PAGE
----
One of the more interesting policy debacles in higher education this year has been the fracas over tuition fees in South Africa, which has led to what some are calling the biggest set of anti-government protests since the end of apartheid. Here’s what you need to know:
The protests began when universities announced fee hikes for the coming year. On average, the fee hikes were in the 6% range, which was relatively modest given a persistent inflation rate of just under 5%, and additional cost pressures due to a falling rand (the rand is 14 = 1 USD at the moment, up from 8 = 1 USD three years ago). This kind of increase is not unusual in South Africa, but for a variety of reasons, this year the increases brought students out into the streets in very large numbers.
There were, near as I can tell, three factors at work. The first is generalized discontent with the ANC government (animosity that is by no means restricted to students). Though the party can still win over 50% of the vote in elections, a lot of that support is residual loyalty for its fight against apartheid rather than approval of current policies; and since today’s students were mostly born after Mandela was released from prison, they feel less loyalty to the party than do older South Africans. Economic growth is fading (partly due to falling commodity prices, partly due to government incompetence, particularly on energy and power generation), which means no progress on persistently high unemployment among blacks. And if there is one file where the government has underperformed the most over the past twenty years, it’s education. The problem is worse in K-12 than in universities (though colleges are a right mess), but the repeated failure to sufficiently increase expenditure in higher education is a persistent failure.
The second issue is with respect to student aid. Though the government has massively increased outlays, it has also massively increased loan losses. Up until about seven years ago, the National Student Financial Aid System (NSFAS) had the continent’s best record of loan repayment (about 60%). Then, the government decided – on what many regard as quite spurious grounds – to make it harder for NSFAS to collect the loans, and repayment plummeted to about 20%. This was good news for graduates of course: more money for them; but it effectively raised the price of increasing access. One of the casualties of that was an inability to expand middle-class families’ access to loans, a group who subsequently feel very squeezed.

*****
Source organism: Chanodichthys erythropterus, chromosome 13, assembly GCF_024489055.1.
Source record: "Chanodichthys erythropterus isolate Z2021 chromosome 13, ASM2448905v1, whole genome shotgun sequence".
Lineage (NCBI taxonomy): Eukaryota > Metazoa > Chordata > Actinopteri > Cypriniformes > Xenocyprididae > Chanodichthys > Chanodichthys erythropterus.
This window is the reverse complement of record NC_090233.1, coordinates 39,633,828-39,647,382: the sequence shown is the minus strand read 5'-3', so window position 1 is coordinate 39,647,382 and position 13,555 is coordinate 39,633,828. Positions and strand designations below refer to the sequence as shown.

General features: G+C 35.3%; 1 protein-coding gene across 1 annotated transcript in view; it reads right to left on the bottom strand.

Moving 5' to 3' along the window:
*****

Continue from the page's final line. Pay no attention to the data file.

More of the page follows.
The third factor was an uptick in student militancy this past March with the #RhodesMustFall campaign. This started at the University of Cape Town where students wanted to remove a statue of the arch-colonialist Cecil Rhodes (they succeeded). This morphed into a wider set of protests about the progress universities have made in transforming themselves since 1994, in particular with respect to the progress of black academics.
So with all this kindling, the relatively small sparks of what vice-chancellors thought was a run-of-the-mill tuition increase turned into a major conflagration, which went under the heading #FeesMustFall (a play on the earlier Rhodes campaign). At first the government tried to straight-arm the students, with the Higher Education minster (and Communist party chief) Blade Nzimandize claiming maladroitly that he would start his own #StudentsMustFall campaign. When that didn’t work, the ANC began trying to co-opt the protest, claiming students’ views as their own. Eventually the protests grew so large that President Zuma eventually froze all fees for a year, and compensated institutions to the tune of 80% of the cost of the freeze. But the ANC has also taken steps to give itself unprecedented authority to massively intrude on universities’ autonomy, so that it can more directly control costs and remove inconvenient administrators.
The fee freeze took some of the sting out of the protests, but it also emboldened some protestors who want to see South Africa move to a free fee system. Given that participation rates for whites are between three and four times higher for blacks, this is a curiously regressive idea (and may explain why whites were seemingly so much more prominent in the #feesmustfall protests than in those for #rhodesmustfall). The head of South Africa’s Centre for Higher Education Trust, Nico Cloete, skewered the idea in a University World News column this weekend (read it here; it’s long but very good), saying rightly that in a society as unequal as South Africa, “affordable higher education for all” is a necessary goal, but “free higher education for all” is morally wrong.
Which is dead on, frankly. Fix student aid so the poor get more grant aid and the middle-class get more loan aid, sure. More money for universities to maintain quality? Sure (South Africa has an amazing set of universities for a middle-income country, but that’s at risk over the long-term). But spending more money to make it free for the already highly privileged? South Africa can and should do better than that.